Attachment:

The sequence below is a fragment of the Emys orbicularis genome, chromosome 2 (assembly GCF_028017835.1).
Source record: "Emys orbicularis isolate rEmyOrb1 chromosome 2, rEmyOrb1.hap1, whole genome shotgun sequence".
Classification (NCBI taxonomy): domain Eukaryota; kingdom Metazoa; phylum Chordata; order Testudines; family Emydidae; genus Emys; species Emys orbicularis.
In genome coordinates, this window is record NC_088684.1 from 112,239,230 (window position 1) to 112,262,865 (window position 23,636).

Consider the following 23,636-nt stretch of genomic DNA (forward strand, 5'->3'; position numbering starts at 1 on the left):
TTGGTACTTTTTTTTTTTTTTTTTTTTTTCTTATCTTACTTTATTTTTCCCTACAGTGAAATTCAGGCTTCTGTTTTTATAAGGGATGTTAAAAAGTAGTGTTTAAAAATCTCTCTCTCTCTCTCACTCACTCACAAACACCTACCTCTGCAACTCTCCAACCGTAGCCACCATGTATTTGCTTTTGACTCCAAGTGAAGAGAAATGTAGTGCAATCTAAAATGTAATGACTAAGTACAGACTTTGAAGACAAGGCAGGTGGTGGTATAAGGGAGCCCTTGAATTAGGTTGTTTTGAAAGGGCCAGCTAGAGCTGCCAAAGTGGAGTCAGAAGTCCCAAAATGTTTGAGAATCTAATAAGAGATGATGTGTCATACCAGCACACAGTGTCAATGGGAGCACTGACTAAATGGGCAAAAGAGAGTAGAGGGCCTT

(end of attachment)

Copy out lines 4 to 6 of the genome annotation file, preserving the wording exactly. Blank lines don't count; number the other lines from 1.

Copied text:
In genome coordinates, this window is record NC_088684.1 from 112,239,230 (window position 1) to 112,262,865 (window position 23,636).

Consider the following 23,636-nt stretch of genomic DNA (forward strand, 5'->3'; position numbering starts at 1 on the left):
TTGGTACTTTTTTTTTTTTTTTTTTTTTTCTTATCTTACTTTATTTTTCCCTACAGTGAAATTCAGGCTTCTGTTTTTATAAGGGATGTTAAAAAGTAGTGTTTAAAAATCTCTCTCTCTCTCTCACTCACTCACAAACACCTACCTCTGCAACTCTCCAACCGTAGCCACCATGTATTTGCTTTTGACTCCAAGTGAAGAGAAATGTAGTGCAATCTAAAATGTAATGACTAAGTACAGACTTTGAAGACAAGGCAGGTGGTGGTATAAGGGAGCCCTTGAATTAGGTTGTTTTGAAAGGGCCAGCTAGAGCTGCCAAAGTGGAGTCAGAAGTCCCAAAATGTTTGAGAATCTAATAAGAGATGATGTGTCATACCAGCACACAGTGTCAATGGGAGCACTGACTAAATGGGCAAAAGAGAGTAGAGGGCCTT